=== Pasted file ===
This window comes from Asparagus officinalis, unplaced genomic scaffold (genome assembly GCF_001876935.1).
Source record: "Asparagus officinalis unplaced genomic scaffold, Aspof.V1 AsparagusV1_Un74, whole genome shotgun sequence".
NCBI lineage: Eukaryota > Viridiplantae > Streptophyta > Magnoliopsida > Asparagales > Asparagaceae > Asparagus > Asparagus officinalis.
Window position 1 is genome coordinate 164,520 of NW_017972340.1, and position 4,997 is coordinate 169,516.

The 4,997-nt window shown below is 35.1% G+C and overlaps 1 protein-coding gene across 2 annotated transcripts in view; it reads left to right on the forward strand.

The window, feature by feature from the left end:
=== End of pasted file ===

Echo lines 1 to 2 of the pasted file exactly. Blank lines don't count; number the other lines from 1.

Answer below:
This window comes from Asparagus officinalis, unplaced genomic scaffold (genome assembly GCF_001876935.1).
Source record: "Asparagus officinalis unplaced genomic scaffold, Aspof.V1 AsparagusV1_Un74, whole genome shotgun sequence".